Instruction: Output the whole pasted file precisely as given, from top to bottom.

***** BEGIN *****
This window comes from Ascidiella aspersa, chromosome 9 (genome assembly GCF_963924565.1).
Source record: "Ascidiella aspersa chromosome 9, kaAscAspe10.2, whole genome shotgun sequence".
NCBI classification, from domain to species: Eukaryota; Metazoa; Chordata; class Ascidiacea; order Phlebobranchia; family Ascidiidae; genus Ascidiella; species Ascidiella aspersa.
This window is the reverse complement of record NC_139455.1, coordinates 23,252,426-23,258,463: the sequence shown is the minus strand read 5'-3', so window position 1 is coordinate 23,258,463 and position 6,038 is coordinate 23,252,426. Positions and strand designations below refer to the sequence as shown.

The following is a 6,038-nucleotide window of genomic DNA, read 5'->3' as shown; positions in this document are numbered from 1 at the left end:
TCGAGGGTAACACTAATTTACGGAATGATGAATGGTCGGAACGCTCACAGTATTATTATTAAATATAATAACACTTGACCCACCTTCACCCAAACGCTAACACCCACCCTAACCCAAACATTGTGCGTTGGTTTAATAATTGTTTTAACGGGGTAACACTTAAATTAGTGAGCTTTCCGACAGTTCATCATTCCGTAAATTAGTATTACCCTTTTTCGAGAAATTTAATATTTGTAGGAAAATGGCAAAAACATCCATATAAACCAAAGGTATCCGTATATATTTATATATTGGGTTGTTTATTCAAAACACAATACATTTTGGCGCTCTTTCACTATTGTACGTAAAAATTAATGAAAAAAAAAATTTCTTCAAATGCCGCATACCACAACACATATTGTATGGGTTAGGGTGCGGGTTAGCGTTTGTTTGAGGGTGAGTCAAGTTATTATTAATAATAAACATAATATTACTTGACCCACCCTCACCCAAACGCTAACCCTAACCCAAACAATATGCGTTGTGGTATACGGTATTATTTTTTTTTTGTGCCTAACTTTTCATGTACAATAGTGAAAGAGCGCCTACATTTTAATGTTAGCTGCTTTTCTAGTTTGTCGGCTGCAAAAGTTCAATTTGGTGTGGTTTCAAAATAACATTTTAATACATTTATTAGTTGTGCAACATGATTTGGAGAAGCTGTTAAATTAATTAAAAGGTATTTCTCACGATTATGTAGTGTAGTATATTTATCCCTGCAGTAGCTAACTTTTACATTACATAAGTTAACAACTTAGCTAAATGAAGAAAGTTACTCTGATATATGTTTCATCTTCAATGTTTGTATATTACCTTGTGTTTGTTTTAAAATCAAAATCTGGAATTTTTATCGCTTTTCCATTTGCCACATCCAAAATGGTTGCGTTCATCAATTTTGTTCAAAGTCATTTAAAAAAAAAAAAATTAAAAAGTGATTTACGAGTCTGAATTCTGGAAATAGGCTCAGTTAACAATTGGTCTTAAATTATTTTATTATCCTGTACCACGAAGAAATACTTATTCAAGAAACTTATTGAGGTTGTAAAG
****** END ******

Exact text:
This window comes from Ascidiella aspersa, chromosome 9 (genome assembly GCF_963924565.1).
Source record: "Ascidiella aspersa chromosome 9, kaAscAspe10.2, whole genome shotgun sequence".
NCBI classification, from domain to species: Eukaryota; Metazoa; Chordata; class Ascidiacea; order Phlebobranchia; family Ascidiidae; genus Ascidiella; species Ascidiella aspersa.
This window is the reverse complement of record NC_139455.1, coordinates 23,252,426-23,258,463: the sequence shown is the minus strand read 5'-3', so window position 1 is coordinate 23,258,463 and position 6,038 is coordinate 23,252,426. Positions and strand designations below refer to the sequence as shown.

The following is a 6,038-nucleotide window of genomic DNA, read 5'->3' as shown; positions in this document are numbered from 1 at the left end:
TCGAGGGTAACACTAATTTACGGAATGATGAATGGTCGGAACGCTCACAGTATTATTATTAAATATAATAACACTTGACCCACCTTCACCCAAACGCTAACACCCACCCTAACCCAAACATTGTGCGTTGGTTTAATAATTGTTTTAACGGGGTAACACTTAAATTAGTGAGCTTTCCGACAGTTCATCATTCCGTAAATTAGTATTACCCTTTTTCGAGAAATTTAATATTTGTAGGAAAATGGCAAAAACATCCATATAAACCAAAGGTATCCGTATATATTTATATATTGGGTTGTTTATTCAAAACACAATACATTTTGGCGCTCTTTCACTATTGTACGTAAAAATTAATGAAAAAAAAAATTTCTTCAAATGCCGCATACCACAACACATATTGTATGGGTTAGGGTGCGGGTTAGCGTTTGTTTGAGGGTGAGTCAAGTTATTATTAATAATAAACATAATATTACTTGACCCACCCTCACCCAAACGCTAACCCTAACCCAAACAATATGCGTTGTGGTATACGGTATTATTTTTTTTTTGTGCCTAACTTTTCATGTACAATAGTGAAAGAGCGCCTACATTTTAATGTTAGCTGCTTTTCTAGTTTGTCGGCTGCAAAAGTTCAATTTGGTGTGGTTTCAAAATAACATTTTAATACATTTATTAGTTGTGCAACATGATTTGGAGAAGCTGTTAAATTAATTAAAAGGTATTTCTCACGATTATGTAGTGTAGTATATTTATCCCTGCAGTAGCTAACTTTTACATTACATAAGTTAACAACTTAGCTAAATGAAGAAAGTTACTCTGATATATGTTTCATCTTCAATGTTTGTATATTACCTTGTGTTTGTTTTAAAATCAAAATCTGGAATTTTTATCGCTTTTCCATTTGCCACATCCAAAATGGTTGCGTTCATCAATTTTGTTCAAAGTCATTTAAAAAAAAAAAAATTAAAAAGTGATTTACGAGTCTGAATTCTGGAAATAGGCTCAGTTAACAATTGGTCTTAAATTATTTTATTATCCTGTACCACGAAGAAATACTTATTCAAGAAACTTATTGAGGTTGTAAAG